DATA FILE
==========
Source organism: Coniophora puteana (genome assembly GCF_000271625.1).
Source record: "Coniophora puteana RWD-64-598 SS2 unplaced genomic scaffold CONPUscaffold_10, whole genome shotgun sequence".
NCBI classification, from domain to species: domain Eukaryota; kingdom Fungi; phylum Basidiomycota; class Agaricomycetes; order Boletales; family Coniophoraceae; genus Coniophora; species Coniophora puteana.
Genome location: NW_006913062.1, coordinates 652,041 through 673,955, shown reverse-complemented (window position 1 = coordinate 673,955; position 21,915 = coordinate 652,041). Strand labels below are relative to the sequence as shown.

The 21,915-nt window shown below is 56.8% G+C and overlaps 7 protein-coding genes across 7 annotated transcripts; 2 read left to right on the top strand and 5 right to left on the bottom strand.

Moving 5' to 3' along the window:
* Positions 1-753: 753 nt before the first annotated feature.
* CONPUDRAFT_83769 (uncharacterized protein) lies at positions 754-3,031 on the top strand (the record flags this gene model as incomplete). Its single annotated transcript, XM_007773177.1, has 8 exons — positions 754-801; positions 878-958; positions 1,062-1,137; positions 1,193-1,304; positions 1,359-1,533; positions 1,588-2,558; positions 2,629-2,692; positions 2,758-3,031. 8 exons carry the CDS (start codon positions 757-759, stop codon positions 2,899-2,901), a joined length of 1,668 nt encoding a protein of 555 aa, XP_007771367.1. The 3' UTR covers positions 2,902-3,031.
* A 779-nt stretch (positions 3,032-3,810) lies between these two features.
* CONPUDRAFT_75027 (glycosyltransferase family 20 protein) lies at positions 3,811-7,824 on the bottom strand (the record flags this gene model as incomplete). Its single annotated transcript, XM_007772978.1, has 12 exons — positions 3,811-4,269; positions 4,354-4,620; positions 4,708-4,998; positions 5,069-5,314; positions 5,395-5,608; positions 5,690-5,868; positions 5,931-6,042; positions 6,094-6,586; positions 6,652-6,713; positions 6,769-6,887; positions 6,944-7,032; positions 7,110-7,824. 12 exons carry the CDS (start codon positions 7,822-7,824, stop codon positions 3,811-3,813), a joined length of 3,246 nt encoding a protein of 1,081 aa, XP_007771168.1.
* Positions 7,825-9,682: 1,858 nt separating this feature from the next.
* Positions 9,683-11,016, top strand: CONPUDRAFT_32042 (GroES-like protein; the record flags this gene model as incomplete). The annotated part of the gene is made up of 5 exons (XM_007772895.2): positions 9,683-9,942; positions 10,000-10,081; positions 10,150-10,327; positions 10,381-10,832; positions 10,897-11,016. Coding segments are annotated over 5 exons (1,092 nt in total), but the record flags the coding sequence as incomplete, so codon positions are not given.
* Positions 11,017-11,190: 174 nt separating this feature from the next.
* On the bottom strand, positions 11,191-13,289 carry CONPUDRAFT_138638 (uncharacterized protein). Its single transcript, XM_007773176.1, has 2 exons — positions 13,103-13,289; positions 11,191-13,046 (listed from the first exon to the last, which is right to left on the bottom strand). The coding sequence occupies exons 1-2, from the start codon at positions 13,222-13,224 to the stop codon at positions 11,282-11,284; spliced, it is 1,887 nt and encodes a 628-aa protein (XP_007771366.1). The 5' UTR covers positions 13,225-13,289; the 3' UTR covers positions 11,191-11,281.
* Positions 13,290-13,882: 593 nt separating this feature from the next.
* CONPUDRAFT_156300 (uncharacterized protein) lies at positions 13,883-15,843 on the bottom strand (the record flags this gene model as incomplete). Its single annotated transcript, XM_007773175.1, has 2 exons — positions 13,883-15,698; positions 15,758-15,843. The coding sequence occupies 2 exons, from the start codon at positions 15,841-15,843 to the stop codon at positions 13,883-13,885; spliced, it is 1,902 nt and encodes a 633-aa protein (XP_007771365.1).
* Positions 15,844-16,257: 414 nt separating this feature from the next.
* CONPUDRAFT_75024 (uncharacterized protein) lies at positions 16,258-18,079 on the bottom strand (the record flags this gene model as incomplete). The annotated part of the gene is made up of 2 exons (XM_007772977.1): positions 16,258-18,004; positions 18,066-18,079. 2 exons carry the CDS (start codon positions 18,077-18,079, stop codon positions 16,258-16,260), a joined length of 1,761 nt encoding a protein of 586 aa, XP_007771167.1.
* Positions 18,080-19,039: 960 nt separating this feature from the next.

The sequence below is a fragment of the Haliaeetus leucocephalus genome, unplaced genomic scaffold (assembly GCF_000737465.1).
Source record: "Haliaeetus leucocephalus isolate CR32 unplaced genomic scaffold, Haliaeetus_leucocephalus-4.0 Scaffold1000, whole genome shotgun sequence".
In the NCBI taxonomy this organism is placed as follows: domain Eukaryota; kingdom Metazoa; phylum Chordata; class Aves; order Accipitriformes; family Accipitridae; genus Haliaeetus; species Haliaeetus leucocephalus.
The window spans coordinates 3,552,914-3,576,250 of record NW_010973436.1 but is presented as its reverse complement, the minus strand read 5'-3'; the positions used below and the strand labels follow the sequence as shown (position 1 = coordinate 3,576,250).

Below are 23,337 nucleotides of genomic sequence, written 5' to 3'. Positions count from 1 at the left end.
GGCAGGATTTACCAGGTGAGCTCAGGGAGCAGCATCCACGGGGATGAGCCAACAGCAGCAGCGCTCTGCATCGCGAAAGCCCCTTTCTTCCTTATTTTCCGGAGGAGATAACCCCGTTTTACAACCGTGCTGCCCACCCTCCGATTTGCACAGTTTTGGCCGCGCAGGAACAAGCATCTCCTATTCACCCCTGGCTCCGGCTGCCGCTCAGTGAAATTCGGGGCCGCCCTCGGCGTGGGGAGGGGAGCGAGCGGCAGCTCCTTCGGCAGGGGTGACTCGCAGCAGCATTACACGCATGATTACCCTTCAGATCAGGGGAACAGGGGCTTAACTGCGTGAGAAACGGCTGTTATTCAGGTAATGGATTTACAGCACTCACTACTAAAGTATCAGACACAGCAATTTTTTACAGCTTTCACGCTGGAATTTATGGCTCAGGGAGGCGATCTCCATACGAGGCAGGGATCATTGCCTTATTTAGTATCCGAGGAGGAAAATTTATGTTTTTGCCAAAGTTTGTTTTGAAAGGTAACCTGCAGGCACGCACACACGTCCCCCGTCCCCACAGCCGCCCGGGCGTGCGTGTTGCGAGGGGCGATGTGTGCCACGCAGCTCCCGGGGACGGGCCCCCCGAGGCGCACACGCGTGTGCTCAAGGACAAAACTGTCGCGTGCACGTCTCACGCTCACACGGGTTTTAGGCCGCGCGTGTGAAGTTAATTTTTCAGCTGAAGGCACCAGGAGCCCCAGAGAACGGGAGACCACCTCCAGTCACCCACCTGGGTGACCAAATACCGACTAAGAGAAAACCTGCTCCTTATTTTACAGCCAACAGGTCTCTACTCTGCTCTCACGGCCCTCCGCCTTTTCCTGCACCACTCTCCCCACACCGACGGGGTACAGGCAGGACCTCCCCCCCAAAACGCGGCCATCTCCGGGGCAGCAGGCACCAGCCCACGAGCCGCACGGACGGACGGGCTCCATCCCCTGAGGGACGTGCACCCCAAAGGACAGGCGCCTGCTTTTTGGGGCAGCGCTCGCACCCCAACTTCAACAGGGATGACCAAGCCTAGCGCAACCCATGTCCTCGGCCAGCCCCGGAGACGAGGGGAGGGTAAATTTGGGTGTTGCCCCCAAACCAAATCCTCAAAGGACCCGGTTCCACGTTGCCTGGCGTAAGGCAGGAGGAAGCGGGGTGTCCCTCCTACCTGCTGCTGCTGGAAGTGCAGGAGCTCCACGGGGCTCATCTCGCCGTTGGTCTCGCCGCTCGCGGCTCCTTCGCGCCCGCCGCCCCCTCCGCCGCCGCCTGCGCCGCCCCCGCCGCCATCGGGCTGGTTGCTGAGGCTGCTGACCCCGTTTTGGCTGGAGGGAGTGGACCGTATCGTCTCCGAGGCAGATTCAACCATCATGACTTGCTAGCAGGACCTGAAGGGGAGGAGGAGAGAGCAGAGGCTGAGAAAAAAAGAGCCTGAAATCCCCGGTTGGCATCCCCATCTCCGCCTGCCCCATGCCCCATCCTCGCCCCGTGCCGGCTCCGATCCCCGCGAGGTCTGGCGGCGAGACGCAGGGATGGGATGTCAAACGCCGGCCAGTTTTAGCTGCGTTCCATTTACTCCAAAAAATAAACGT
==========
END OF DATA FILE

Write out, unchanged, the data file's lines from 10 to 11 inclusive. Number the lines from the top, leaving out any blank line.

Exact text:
* CONPUDRAFT_75027 (glycosyltransferase family 20 protein) lies at positions 3,811-7,824 on the bottom strand (the record flags this gene model as incomplete). Its single annotated transcript, XM_007772978.1, has 12 exons — positions 3,811-4,269; positions 4,354-4,620; positions 4,708-4,998; positions 5,069-5,314; positions 5,395-5,608; positions 5,690-5,868; positions 5,931-6,042; positions 6,094-6,586; positions 6,652-6,713; positions 6,769-6,887; positions 6,944-7,032; positions 7,110-7,824. 12 exons carry the CDS (start codon positions 7,822-7,824, stop codon positions 3,811-3,813), a joined length of 3,246 nt encoding a protein of 1,081 aa, XP_007771168.1.
* Positions 7,825-9,682: 1,858 nt separating this feature from the next.